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I was so pleased to have a chance to try a Danu in real life. I was the second person to have the wrap on its short holiday, so it was already significantly softer than I expected. The first thing I noticed was the wonderful interplay between the colours of the warp and weft threads in the design. The White Stag looked pretty on Danu’s website, but in real life it was simply stunning. The purple and teal cotton contrasting against white linen threads created an almost tapestry-like effect; close up the flecks of purple added a three-dimensional effect to the trees and deer adorning the wrap. From a distance the colours blended to appear a fresh sky-blue colour, delicately contrasting with the creamy backdrop. The reverse side shows the deer and trees in the creamy white linen, with the backdrop appearing a vivid blue-mauve from a distance.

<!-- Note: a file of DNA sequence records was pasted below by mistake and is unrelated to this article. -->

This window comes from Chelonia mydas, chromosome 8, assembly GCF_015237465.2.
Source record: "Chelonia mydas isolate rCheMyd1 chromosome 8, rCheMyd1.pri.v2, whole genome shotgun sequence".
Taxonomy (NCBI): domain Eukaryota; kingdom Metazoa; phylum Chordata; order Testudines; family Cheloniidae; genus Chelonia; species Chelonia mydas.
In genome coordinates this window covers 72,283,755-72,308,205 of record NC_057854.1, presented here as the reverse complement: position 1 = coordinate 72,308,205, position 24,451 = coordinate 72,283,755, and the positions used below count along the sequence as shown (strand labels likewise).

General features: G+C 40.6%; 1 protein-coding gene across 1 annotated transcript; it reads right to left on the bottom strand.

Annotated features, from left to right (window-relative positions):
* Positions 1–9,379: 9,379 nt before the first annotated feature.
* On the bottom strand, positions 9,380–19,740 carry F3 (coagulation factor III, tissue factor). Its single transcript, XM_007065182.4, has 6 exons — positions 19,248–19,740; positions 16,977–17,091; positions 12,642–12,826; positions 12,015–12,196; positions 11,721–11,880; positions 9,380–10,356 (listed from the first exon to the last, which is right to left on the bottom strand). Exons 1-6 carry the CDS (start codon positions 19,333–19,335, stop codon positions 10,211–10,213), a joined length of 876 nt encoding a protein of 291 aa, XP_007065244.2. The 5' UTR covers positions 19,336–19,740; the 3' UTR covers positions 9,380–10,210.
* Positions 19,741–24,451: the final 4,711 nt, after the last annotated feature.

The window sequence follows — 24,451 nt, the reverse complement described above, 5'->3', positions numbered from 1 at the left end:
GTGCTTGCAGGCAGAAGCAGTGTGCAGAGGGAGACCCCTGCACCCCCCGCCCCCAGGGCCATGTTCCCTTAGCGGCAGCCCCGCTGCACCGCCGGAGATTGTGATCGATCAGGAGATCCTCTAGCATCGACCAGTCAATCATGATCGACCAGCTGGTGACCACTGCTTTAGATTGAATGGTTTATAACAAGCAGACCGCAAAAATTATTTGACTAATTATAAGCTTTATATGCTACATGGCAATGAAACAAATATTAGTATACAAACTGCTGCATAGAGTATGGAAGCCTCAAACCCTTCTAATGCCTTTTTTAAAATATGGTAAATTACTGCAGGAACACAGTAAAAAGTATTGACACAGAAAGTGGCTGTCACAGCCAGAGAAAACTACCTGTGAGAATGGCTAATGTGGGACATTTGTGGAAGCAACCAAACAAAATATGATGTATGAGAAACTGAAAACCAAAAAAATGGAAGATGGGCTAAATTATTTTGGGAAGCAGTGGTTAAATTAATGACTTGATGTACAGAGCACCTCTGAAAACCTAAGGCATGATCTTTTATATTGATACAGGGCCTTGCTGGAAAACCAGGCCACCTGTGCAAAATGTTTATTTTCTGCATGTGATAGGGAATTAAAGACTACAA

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The White Stag – Caspian is part of Danu’s Narnia series, based on the novels of local author C.S. Lewis. The stag depicted on the wrap features in several of the Narnia chronicles as a mythical beast, rarely glimpsed, who will grant the wishes of anyone who captures him. The wrap design features intricate drawings of the stag running about amongst a variety of native trees. 02_04_01The artwork is drawn in a naïve style that has echoes of early European cave art – similar creatures adorn the walls of the famous Chauvet cave complex in southern France, the Cave of Forgotten Dreams in Werner Herzog’s extraordinary film of the same name. The stag as a symbol of wild nature is a recurring motif throughout Celtic art and literature right to the present day.

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This wrap felt heavy in hand, but its GSM is just 270g, placing it more in the midweight range. Even barely used, it was able to glide quite comfortably as I wrapped. It still had a tendency to stand proudly by itself if it wasn’t wrapped very tight, but each use helped draw it closer to its natural state of cushiony loveliness. I also braided it over and over, ran it through rings and steam ironed it twice. I knew that another wash, some time with a hot iron and a week of wear would have it pretty much done.